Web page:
Studies on the behaviour of the African lorisiforms are scarce, but there are clear morphological, ecological and behavioural differences between the robust pottos (Perodicticus spp.) and the smaller, gracile angwantibos (Arctocebus spp.). Pottos have a wide distribution across the African rainforest zone, while angwantibos are restricted to the forests of western equatorial Africa. African lorisiforms are not as obviously gregarious as some of their diurnal primate relatives and have thus often been described as solitary animals. This description does not mean these animals do not exhibit any social behaviour – as Charles-Dominique (1977a) wrote, solitary is not the opposite of social, but of gregarious. Indeed, increased research attention and improved methods have slowly revealed an extensive repertoire of nocturnal primate social behaviour. In this chapter, we review existing research on social behaviour, mating and parental care, feeding and food acquisition, as well as positional and defensive behaviour in pottos and angwantibos. We also highlight their major differences and recommend areas for future research.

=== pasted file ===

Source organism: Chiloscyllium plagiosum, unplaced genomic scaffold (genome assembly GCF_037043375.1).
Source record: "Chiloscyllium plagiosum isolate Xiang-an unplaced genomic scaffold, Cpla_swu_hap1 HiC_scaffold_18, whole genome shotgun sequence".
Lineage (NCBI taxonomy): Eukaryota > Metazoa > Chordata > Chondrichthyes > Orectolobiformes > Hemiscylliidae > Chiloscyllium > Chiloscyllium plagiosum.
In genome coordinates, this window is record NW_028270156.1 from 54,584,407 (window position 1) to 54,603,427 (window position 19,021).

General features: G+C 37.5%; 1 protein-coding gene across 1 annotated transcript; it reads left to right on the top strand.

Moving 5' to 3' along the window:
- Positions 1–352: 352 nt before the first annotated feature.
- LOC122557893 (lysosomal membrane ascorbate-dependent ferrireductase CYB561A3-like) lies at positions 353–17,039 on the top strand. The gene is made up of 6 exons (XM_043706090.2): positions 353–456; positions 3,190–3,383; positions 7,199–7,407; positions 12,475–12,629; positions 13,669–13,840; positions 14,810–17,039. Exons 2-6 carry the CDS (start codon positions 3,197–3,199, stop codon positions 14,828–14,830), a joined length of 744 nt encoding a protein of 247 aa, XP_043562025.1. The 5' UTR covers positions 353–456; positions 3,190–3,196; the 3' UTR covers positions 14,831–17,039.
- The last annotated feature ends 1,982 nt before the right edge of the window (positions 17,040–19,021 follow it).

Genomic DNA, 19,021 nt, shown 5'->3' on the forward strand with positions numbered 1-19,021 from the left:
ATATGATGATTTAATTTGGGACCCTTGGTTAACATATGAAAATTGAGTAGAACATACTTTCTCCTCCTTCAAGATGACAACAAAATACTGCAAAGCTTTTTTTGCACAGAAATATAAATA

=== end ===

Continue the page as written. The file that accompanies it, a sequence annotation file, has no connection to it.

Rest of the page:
Svensson, Magdalena S.Luhrs, Averee M.
Department of Social Sciences
Year of publication: 2020Date of RADAR deposit: 2020-03-18
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